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Columns

  • History of Ocean Isle Beach: The Beginning Years (1946 to 1963)

    In 1947 and 1948, Odell Williamson began purchasing tracks of land that eventually comprised Ocean Isle Beach. These tracks of land were owned by various families, including the Brooks family, the Stanley family, the Gore family and the D. Stowe Crouse family.

    Williamson was originally in partnership with Mannon Gore, but Gore and Williamson soon parted ways, dissolving the partnership. Gore’s son, Ed Gore, soon focused on developing Sunset Beach while Williamson focused on Ocean Isle Beach.

  • Ghosts? Anomalies? Or things that can be explained away?

    As part-skeptic, part-believer in some things unexplainable, I was always eager to tag along each October with a friend turned certified ghost hunter while I was a reporter in Kentucky.

    Each October for several years, I’d catch up with Patti Starr, a once-restaurant manager who now leads an interesting life as a full-time ghost hunter. Patti teaches a ghost-hunting course at a Kentucky community college and takes part in a traveling lecture series with well-known psychic/medium Chip Coffey.

  • Upcoming November election gets reporter fired up about politics

    I’ve been fired up about the upcoming election since last January, when I had the opportunity to cover the Republican presidential debate in Myrtle Beach, S.C. It was an incredible experience, and one I hope to repeat. Since then, which hardly seems like nine months ago, I’ve had many more opportunities to cover debates, elections and other political functions. I can’t get enough of it—it’s the best part of my job.

  • Saving the wolves and rocking the political boat

    Last Wednesday, my family sat down to dinner. It is rare when we can all get together during the week. Grandma had cooked a roast and invited everyone to our house. We were in the middle of dinner when the phone rang.

    I jumped up to get it but wasn’t quite fast enough. Grandma can be quite spry when it comes to the phone. It’s usually for her anyway.

    “Hello,” she said.

    We had all stopped eating and we were waiting for her to finish up and come back to the table so we could eat.

  • Gossip destroys lives

    We are living in a time when many men and women are caught up in a web of lies and half-truths.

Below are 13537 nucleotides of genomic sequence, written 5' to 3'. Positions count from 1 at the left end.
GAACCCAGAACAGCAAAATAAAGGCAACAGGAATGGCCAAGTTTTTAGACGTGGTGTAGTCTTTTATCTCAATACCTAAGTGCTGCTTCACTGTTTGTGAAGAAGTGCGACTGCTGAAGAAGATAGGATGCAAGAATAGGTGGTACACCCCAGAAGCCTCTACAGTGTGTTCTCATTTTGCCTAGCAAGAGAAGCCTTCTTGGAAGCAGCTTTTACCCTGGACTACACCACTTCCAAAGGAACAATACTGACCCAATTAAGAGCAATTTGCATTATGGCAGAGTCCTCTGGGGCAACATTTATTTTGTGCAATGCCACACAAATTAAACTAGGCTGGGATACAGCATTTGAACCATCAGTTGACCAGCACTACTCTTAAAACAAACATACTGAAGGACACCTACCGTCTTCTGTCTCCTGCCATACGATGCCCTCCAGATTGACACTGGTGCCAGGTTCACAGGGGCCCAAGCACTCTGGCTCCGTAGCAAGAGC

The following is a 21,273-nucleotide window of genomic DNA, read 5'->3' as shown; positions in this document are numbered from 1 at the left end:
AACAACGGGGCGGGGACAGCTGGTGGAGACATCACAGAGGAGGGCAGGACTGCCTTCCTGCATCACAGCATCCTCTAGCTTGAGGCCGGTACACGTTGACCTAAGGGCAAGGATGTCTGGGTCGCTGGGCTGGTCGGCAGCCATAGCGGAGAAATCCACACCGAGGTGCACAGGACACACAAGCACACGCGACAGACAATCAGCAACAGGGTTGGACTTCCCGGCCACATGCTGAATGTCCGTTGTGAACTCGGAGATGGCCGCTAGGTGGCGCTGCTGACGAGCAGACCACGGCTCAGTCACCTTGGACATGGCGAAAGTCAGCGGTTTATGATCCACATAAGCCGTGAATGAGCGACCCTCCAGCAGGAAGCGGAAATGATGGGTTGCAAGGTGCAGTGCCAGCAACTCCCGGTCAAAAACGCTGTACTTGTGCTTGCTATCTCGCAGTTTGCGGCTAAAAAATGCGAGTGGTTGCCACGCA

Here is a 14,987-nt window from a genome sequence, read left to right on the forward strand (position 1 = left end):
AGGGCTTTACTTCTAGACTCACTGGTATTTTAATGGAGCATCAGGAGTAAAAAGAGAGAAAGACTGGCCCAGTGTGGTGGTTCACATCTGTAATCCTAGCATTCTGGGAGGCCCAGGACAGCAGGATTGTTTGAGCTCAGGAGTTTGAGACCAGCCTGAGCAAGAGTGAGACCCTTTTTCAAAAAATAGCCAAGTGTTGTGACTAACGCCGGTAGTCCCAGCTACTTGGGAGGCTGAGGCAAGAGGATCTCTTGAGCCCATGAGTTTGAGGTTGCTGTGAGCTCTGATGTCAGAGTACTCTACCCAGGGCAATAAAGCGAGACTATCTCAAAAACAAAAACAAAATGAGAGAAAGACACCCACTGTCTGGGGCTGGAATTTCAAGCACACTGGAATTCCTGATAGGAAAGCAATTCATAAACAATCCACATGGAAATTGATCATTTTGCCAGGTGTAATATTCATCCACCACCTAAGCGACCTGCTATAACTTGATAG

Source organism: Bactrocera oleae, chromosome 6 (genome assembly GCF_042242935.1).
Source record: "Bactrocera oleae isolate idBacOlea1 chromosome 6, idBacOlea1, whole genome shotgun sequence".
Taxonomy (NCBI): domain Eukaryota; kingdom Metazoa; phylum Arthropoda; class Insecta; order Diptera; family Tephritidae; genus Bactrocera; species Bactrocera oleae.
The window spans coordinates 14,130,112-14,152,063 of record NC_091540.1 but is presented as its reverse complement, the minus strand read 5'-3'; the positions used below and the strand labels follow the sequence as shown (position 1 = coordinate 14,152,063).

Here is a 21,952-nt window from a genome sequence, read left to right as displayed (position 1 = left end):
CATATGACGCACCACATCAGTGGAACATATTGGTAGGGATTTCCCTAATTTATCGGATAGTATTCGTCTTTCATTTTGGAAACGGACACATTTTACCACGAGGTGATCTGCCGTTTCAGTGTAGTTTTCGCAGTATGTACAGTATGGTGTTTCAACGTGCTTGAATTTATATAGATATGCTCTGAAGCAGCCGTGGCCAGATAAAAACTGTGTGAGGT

The National Enquirer and many other gossip magazines have become major enterprises because the appetite for vicious rumors and half-truths is at fever pitch.

    Bad news has become a psychological drug for many people. Some people actually experience a feeling of euphoria when they read or share vicious gossip or rumors about others.

  • Dealing with clear and present dangers in Brunswick County

    I have observed an increasing number of dead deer along side of the rural and city roadways of Brunswick County lately.

    Deer crossing our roadways into the path of oncoming cars and the hunters lurking in the bushes waiting to shoot them pose clear and present dangers to nearby residents of Brunswick County.

  • 'Fireproof': Don't miss this life-changing film; it's showing locally

    In the latest action-based film from the creators of “Facing the Giants” and “Flywheel,” Sherwood Pictures and Provident Films focus on the relationship of firefighter “Capt. Caleb Holt,” played by Kirk Cameron, and his wife “Catherine Holt,” a public relations professional played by Erin Bethea.

  • Sudden influx of Web site comments energizes newspaper staff

    Since our updated Web site went live several months ago, we’ve only gotten a handful of comments from our online readers.

    We post every staff-written article online and update it daily with new information. While we’ve been excited about the number of people who are coming to our site, we had hoped to see more people take advantage of our interactive features.

  • Cop stop a sign of trouble just around the bend

    If I were seeking an omen about what is ahead in the future, I should have known it would appear on the first workday of the week.

    There I was moseying below the speed limit Monday morning, driving up U.S. 17 in Little River, S.C., and minding my business with a cell phone pressed to my ear (“Can you hear me now?!”).

    I thought I was doing everything not to attract the attention of law enforcement, which is what I always strive to do whenever I venture out on the highway and anywhere else in between.

  • National, international public service beckons Americans

    On Sept. 11, 2008, Barack Obama and John McCain appeared at Columbia University and talked candidly about the need for more public service despite the great personal sacrifices required to practice it.

    It is relevant in its national and international forms.

    Obama spoke about his experience as a community organizer and McCain about his experience as a military officer. Both, in their own way, had practiced public service early in their careers.